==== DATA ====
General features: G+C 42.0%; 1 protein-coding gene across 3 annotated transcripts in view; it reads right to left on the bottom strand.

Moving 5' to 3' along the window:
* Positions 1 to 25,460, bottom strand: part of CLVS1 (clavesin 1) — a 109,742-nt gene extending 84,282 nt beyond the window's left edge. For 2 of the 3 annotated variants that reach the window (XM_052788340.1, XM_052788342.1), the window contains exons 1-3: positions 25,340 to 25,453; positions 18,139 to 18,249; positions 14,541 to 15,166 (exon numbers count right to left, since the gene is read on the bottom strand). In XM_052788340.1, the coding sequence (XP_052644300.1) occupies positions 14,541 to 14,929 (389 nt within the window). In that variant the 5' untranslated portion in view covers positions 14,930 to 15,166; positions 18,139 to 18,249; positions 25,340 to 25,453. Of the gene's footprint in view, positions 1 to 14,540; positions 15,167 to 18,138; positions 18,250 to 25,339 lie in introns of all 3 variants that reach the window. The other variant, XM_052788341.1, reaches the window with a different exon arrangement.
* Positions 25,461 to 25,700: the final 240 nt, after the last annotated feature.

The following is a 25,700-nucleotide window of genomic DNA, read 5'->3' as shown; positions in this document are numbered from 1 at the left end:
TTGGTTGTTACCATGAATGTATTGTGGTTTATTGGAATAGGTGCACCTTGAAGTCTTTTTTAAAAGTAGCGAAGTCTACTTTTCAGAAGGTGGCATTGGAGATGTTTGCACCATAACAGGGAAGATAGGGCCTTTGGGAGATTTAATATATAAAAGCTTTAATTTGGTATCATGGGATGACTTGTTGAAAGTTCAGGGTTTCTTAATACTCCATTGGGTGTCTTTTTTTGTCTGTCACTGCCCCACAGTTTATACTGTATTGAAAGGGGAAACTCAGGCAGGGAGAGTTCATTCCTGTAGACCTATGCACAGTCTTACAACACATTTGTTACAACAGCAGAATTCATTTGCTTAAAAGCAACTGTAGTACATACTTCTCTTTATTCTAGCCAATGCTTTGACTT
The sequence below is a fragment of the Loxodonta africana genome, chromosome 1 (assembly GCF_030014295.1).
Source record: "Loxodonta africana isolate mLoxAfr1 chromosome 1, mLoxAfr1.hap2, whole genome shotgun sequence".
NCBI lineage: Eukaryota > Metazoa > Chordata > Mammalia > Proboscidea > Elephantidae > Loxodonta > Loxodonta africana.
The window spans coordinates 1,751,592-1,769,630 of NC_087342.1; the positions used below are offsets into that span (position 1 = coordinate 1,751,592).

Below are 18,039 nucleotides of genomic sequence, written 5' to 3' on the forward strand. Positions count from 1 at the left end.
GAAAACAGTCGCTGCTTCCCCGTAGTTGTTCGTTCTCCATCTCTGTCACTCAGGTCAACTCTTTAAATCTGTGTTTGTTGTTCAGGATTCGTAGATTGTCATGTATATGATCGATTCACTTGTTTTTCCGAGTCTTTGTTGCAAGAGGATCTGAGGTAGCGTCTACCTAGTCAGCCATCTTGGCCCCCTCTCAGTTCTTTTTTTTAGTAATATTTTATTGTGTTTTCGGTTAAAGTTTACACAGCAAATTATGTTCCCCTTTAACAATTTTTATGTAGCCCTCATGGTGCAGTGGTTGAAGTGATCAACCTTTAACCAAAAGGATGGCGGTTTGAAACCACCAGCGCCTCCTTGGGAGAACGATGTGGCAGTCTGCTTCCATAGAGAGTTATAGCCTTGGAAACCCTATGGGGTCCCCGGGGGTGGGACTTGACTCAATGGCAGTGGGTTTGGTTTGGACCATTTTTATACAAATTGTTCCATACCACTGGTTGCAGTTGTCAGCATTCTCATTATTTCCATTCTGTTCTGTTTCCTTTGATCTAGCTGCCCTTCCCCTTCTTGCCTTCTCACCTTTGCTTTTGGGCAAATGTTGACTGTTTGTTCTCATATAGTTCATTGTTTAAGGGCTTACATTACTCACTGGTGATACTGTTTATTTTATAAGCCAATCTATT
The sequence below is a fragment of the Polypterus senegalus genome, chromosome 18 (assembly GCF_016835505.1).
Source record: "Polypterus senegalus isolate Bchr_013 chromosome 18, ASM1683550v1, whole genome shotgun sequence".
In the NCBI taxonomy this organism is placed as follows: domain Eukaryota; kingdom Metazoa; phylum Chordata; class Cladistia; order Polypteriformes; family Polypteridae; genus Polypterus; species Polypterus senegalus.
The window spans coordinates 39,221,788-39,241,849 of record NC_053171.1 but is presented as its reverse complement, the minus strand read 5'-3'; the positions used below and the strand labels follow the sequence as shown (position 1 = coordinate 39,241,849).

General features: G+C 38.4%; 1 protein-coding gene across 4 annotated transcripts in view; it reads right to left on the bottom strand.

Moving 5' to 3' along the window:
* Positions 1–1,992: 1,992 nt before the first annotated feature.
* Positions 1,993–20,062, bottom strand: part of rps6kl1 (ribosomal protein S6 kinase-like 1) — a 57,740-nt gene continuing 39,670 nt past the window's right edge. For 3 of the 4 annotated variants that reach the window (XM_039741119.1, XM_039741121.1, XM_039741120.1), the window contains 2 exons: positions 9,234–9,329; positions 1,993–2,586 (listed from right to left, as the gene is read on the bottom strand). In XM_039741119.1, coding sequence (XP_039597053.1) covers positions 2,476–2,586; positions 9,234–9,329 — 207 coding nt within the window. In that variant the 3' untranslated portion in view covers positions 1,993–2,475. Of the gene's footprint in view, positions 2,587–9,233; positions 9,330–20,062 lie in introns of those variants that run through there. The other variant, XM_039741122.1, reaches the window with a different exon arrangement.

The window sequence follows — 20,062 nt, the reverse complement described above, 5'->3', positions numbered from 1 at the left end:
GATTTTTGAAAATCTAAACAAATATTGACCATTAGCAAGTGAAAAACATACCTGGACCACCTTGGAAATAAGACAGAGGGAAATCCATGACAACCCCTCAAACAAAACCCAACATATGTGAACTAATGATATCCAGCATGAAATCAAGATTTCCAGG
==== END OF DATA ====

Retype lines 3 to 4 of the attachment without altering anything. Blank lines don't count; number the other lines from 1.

* Positions 1 to 25,460, bottom strand: part of CLVS1 (clavesin 1) — a 109,742-nt gene extending 84,282 nt beyond the window's left edge. For 2 of the 3 annotated variants that reach the window (XM_052788340.1, XM_052788342.1), the window contains exons 1-3: positions 25,340 to 25,453; positions 18,139 to 18,249; positions 14,541 to 15,166 (exon numbers count right to left, since the gene is read on the bottom strand). In XM_052788340.1, the coding sequence (XP_052644300.1) occupies positions 14,541 to 14,929 (389 nt within the window). In that variant the 5' untranslated portion in view covers positions 14,930 to 15,166; positions 18,139 to 18,249; positions 25,340 to 25,453. Of the gene's footprint in view, positions 1 to 14,540; positions 15,167 to 18,138; positions 18,250 to 25,339 lie in introns of all 3 variants that reach the window. The other variant, XM_052788341.1, reaches the window with a different exon arrangement.
* Positions 25,461 to 25,700: the final 240 nt, after the last annotated feature.